AJAHN FUANG HAD BEEN orphaned early in his life and had taken vows as the only available means of supporting himself. "I have sometimes thought that if he hadn't become a monk he would have been a gangster," says Thanissaro. "He had that kind of roughness. As it turns out, one of his best students in Thailand was a former gangster. If you think about it, some of the same skills are required: a sense of subtlety, roughness, independence. In the forest, you are very much thrown back on your own resources.

"In Thailand, a culture where having family and connections is everything, being an orphan has a special stigma. The fact that I was an American in Thailand, without any real connections, meant that I was in essence an orphan, too." The intimacy of exiles is often the strongest intimacy of all, and the exile spirit is certainly in keeping with the forest tradition. Thanissaro is firm in his conviction that real dharma practice in any culture, to be successful, must be countercultural. Ajahn Fuang wrote: "Our practice is to go against the stream, against the flow. And where are we going? To the source of the stream. That's the cause side of the practice. The result side is that we can let go and be completely at ease."

In Thailand, a country where Buddhism is the national religion, complete with "Monk of the Month" magazines and patrons eager to invest stock in the great Merit Market of the monastic universe, countercultural Buddhism has meant, to a large degree, the forest monk tradition.

What countercultural Buddhism means in America (where any Buddhist tradition is arguably already countercultural) may also have something to do with the forest tradition.

In comparison with some other traditions, which in their current efforts to serve an increasingly middle-class following offer attractive weekend seminars at varying prices on popular subjects like "skillful means" or "practice in daily life," the forest tradition offers absolutely nothing—and charges nothing for it. What it does offer is not exactly quantifiable: knowledge of the breath through meditation; space for, and instruction in, meditation.

When someone comes to the monastery to practice, Thanissaro gives them a basic lesson in breath meditation and shows them to a place under the trees. Scattered through the orchard are a number of simple wooden platforms: one for sitting and a larger one to pitch a tent on. Around each set is a smooth swept path for walking meditation. Mornings and evenings there is a chanting session and a reaching. The subject is usually breath meditation. The simplicity suggested by such a curriculum, in its refusal to be attractive or compelling, is part of the outlaw flavor of Metta Forest.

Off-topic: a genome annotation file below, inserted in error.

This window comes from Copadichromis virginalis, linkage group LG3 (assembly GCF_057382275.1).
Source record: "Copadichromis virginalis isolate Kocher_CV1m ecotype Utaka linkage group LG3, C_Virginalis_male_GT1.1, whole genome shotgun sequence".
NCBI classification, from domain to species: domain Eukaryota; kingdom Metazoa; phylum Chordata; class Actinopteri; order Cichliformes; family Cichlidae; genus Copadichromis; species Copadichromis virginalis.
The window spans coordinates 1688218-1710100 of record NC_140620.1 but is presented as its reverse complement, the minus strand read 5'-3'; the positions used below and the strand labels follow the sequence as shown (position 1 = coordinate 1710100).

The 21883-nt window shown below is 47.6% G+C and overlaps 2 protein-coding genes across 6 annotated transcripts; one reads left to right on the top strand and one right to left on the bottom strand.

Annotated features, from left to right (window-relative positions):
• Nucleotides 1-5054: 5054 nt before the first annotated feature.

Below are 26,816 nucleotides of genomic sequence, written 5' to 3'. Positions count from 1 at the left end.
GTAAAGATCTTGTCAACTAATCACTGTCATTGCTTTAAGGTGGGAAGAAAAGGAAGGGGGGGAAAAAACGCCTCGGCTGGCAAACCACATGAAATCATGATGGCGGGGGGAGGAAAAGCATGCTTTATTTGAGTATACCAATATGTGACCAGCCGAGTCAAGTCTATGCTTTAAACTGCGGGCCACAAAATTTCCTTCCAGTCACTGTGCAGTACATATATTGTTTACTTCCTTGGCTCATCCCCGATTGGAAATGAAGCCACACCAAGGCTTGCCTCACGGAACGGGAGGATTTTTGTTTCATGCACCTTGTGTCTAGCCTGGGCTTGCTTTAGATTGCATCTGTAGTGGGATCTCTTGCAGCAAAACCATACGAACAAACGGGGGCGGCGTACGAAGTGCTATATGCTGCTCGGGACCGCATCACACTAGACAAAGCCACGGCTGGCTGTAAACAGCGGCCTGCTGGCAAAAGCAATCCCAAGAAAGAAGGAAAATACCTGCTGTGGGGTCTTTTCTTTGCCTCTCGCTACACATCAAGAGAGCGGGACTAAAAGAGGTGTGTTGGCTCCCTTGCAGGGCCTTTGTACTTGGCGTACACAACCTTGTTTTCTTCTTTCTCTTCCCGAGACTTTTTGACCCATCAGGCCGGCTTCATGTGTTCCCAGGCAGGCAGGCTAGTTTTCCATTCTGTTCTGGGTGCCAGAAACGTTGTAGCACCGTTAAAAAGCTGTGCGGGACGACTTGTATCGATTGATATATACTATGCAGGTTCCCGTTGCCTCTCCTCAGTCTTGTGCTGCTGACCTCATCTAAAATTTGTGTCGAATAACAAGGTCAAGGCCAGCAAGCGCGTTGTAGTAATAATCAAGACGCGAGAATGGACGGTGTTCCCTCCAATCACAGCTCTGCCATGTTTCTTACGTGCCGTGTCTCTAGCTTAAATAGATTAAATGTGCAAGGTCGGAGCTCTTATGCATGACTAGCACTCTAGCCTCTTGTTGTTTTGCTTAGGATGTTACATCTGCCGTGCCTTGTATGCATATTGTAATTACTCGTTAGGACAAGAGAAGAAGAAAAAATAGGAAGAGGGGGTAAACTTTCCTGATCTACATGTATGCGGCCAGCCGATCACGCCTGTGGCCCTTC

What students offer in return for the teachings varies: they have brought rice, ice, and bottled water. In a discreet corner of the shrine room behind the giant Thai Buddha there is a book where one may leave monetary donations, but you must ask for it.

The Vinaya prohibition against the use of money extends to not charging those who come to use the monastery, as well as barring Thanissaro from using money. He has traveled through the modem world in yellow robes without a penny in his pocket (nor even having a pocket), and has often waited long hours for rides that were slow in corning.

"In the beginning I was not that enthusiastic about the rules," admits Thanissaro. "But then, living in the community, I saw how well designed they were. They not only serve to help and protect the monks, but the people around them as well." Thanissaro has held to those rules faithfully since his ordination 17 years ago.

Recently he translated from the Pali the voluminous "Buddhist Monastic Code," a comprehensive guide to 227 precepts that, along with detailed chapters on dealings with women, clothing, food, and diplomacy, also includes admonitions against eavesdropping, tickling, and stopping in the village to talk of kings, robbers, ministers of state, armies, or scents. But in his introduction Thanissaro suggests the real import of the Vinaya: they are not just "rules" but "qualities developed in the mind and character" of those practicing the dharma. lt is as a way of being in the world that the Vinaya finds its real meaning.